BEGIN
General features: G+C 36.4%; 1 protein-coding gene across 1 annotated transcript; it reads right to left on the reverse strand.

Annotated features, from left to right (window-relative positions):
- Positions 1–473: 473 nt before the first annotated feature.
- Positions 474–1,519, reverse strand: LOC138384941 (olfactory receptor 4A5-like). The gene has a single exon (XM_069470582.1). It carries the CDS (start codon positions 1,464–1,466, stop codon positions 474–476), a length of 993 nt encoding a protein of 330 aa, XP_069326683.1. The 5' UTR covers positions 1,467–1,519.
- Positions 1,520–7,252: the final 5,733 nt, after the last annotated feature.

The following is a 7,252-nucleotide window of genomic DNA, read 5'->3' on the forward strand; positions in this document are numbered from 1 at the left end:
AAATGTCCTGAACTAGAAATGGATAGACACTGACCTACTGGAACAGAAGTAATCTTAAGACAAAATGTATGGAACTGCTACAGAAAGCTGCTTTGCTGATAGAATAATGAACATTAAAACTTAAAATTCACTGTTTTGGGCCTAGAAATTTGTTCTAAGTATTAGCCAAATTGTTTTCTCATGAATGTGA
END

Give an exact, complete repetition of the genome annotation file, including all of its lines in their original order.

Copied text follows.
General features: G+C 36.4%; 1 protein-coding gene across 1 annotated transcript; it reads right to left on the reverse strand.

Annotated features, from left to right (window-relative positions):
- Positions 1–473: 473 nt before the first annotated feature.
- Positions 474–1,519, reverse strand: LOC138384941 (olfactory receptor 4A5-like). The gene has a single exon (XM_069470582.1). It carries the CDS (start codon positions 1,464–1,466, stop codon positions 474–476), a length of 993 nt encoding a protein of 330 aa, XP_069326683.1. The 5' UTR covers positions 1,467–1,519.
- Positions 1,520–7,252: the final 5,733 nt, after the last annotated feature.

The following is a 7,252-nucleotide window of genomic DNA, read 5'->3' on the forward strand; positions in this document are numbered from 1 at the left end:
AAATGTCCTGAACTAGAAATGGATAGACACTGACCTACTGGAACAGAAGTAATCTTAAGACAAAATGTATGGAACTGCTACAGAAAGCTGCTTTGCTGATAGAATAATGAACATTAAAACTTAAAATTCACTGTTTTGGGCCTAGAAATTTGTTCTAAGTATTAGCCAAATTGTTTTCTCATGAATGTGA